EXCLUSIVE: Syrian chemical attack witness speaks out

Osama Nassar
Osama Nassar has been part of the rebel movement in Syria since its early days.
Credit: Metro World News

Osama Nassar, a young engineer and father of one, joined Syria’s pro-democracy uprising early on. Because of this he had to go into hiding, and has moved between various safe houses ever since. He’s only able to see his wife and daughter occasionally.

Nassar is currently in Ghouta, the city where last week’s horrific chemical weapons attacks occurred. Metro reached him there.

Metro: You’re hiding in Ghouta, where the chemical attacks took place. Can you describe the situation?

Nassar: We woke up because of explosions. The shelling was very hard. Then I saw the dead people. ‘Bad’ is not an adequate word to describe the situation. Never in my life have I seen so many dead people. I have no doubt that the regime was behind the attacks. It’s nonsense to accuse anyone else.

Do you think the planned airstrikes against Syria are a good idea?

I think the West is after its own interests. Western leaders don’t care about the Syrian people or about saving lives. We’ve been slaughtered for two and a half years now, and we were being slaughtered even before the revolution, too. The West could have done something for two years. Now it’s trying to control the violence rather than stopping it. Apparently it takes chemical weapons for them to act. So “physical weapons” are fine?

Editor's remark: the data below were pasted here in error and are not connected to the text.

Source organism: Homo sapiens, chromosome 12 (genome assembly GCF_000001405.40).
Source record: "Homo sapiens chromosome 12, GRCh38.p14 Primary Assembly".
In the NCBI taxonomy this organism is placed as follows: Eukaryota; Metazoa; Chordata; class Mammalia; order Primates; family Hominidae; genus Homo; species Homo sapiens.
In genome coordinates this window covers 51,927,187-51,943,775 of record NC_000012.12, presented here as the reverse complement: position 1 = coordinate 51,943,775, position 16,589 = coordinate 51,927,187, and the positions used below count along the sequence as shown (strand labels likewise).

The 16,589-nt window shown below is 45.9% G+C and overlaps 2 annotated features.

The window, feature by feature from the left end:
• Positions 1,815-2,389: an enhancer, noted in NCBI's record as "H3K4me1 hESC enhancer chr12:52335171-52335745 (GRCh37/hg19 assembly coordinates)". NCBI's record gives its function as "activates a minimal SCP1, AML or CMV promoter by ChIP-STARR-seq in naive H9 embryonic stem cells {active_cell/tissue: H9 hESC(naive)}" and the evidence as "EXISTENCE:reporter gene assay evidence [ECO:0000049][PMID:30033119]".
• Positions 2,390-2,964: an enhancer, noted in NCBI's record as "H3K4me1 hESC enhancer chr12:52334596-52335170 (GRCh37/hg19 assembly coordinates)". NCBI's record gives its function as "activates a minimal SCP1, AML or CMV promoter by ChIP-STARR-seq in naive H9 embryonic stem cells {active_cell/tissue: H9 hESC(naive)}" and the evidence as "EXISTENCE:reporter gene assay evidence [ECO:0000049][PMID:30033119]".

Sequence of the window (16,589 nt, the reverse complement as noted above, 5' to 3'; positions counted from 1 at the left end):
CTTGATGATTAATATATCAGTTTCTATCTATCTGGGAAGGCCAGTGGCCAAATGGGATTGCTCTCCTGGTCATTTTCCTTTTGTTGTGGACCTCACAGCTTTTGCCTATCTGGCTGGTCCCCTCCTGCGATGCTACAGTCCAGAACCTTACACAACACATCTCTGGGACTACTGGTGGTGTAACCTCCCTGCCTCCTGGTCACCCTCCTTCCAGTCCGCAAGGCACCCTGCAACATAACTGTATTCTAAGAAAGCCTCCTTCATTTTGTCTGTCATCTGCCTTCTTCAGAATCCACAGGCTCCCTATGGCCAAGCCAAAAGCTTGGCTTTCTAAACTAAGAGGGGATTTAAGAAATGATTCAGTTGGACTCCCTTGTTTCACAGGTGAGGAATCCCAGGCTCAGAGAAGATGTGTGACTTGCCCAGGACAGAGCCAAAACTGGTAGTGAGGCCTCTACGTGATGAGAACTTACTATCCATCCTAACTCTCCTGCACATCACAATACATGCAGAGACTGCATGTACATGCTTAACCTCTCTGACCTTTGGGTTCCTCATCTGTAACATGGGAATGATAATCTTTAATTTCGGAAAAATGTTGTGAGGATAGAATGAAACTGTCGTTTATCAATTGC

How do ordinary people, esp. democracy supporters like you, feel about Assad now? What should happen to him?

I believe in justice. Nothing will bring back the lives of our kids and beloved. I wish we could bring Assad and his assistants to trial in a fair court. And helping us do so is the least the West can do for us. And they’re able to do it.

But the West worries that there isn’t anyone who can replace him as leader…

He’s not the only guy in the country. There are 40 million other Syrians. I think for the period after Assad there should be a committee, like a council of wise men and women. One of their jobs should be to prepare for elections. Meanwhile, the revolution will go on peacefully, so the council will be monitored by the people of the revolution.

Democracy supporters like you are in a tough spot because so much of the opposition to Assad comes from militants. Do you feel that militants have hijacked your cause? How should the West deal with them?

We’ll keep struggling. Assad will leave sooner or later. We’re fighting for freedom, dignity and justice, and we won’t quit until we have it. Speaking of the West, it can stop arming those militants by asking the “proxy” countries not to arm them.

Russia is Assad’s strongest supporter. If you could tell the Russian government something, what would you say?

I’d advise them to start looking for another agent in the region. And they have to think about policy. Their policy kills innocent people. They have to find a way that fulfills their interests without bloodshed.

Do you think the planned airstrikes, while tragic, could be good because they’ll bring a resolution to the conflict?

If the airstrikes happen, they’d justify further violence. It has been tried in Iraq, Afghanistan and other places.



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